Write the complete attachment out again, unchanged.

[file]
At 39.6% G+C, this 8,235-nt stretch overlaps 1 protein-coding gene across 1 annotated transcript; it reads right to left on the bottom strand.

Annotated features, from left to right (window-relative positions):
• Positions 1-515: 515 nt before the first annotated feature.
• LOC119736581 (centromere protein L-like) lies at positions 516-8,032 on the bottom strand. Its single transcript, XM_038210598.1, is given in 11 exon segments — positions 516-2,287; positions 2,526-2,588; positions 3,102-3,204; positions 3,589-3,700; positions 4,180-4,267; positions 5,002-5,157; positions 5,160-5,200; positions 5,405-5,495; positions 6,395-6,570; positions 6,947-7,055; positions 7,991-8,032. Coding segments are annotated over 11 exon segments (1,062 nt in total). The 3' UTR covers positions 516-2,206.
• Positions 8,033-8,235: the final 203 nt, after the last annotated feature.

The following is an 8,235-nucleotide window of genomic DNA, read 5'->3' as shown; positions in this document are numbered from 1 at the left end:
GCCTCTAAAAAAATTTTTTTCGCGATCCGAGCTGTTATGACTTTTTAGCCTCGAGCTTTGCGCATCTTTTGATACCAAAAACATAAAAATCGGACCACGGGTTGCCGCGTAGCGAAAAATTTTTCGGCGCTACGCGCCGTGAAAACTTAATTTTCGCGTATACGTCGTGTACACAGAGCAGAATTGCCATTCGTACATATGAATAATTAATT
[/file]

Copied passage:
At 39.6% G+C, this 8,235-nt stretch overlaps 1 protein-coding gene across 1 annotated transcript; it reads right to left on the bottom strand.

Annotated features, from left to right (window-relative positions):
• Positions 1-515: 515 nt before the first annotated feature.
• LOC119736581 (centromere protein L-like) lies at positions 516-8,032 on the bottom strand. Its single transcript, XM_038210598.1, is given in 11 exon segments — positions 516-2,287; positions 2,526-2,588; positions 3,102-3,204; positions 3,589-3,700; positions 4,180-4,267; positions 5,002-5,157; positions 5,160-5,200; positions 5,405-5,495; positions 6,395-6,570; positions 6,947-7,055; positions 7,991-8,032. Coding segments are annotated over 11 exon segments (1,062 nt in total). The 3' UTR covers positions 516-2,206.
• Positions 8,033-8,235: the final 203 nt, after the last annotated feature.

The following is an 8,235-nucleotide window of genomic DNA, read 5'->3' as shown; positions in this document are numbered from 1 at the left end:
GCCTCTAAAAAAATTTTTTTCGCGATCCGAGCTGTTATGACTTTTTAGCCTCGAGCTTTGCGCATCTTTTGATACCAAAAACATAAAAATCGGACCACGGGTTGCCGCGTAGCGAAAAATTTTTCGGCGCTACGCGCCGTGAAAACTTAATTTTCGCGTATACGTCGTGTACACAGAGCAGAATTGCCATTCGTACATATGAATAATTAATT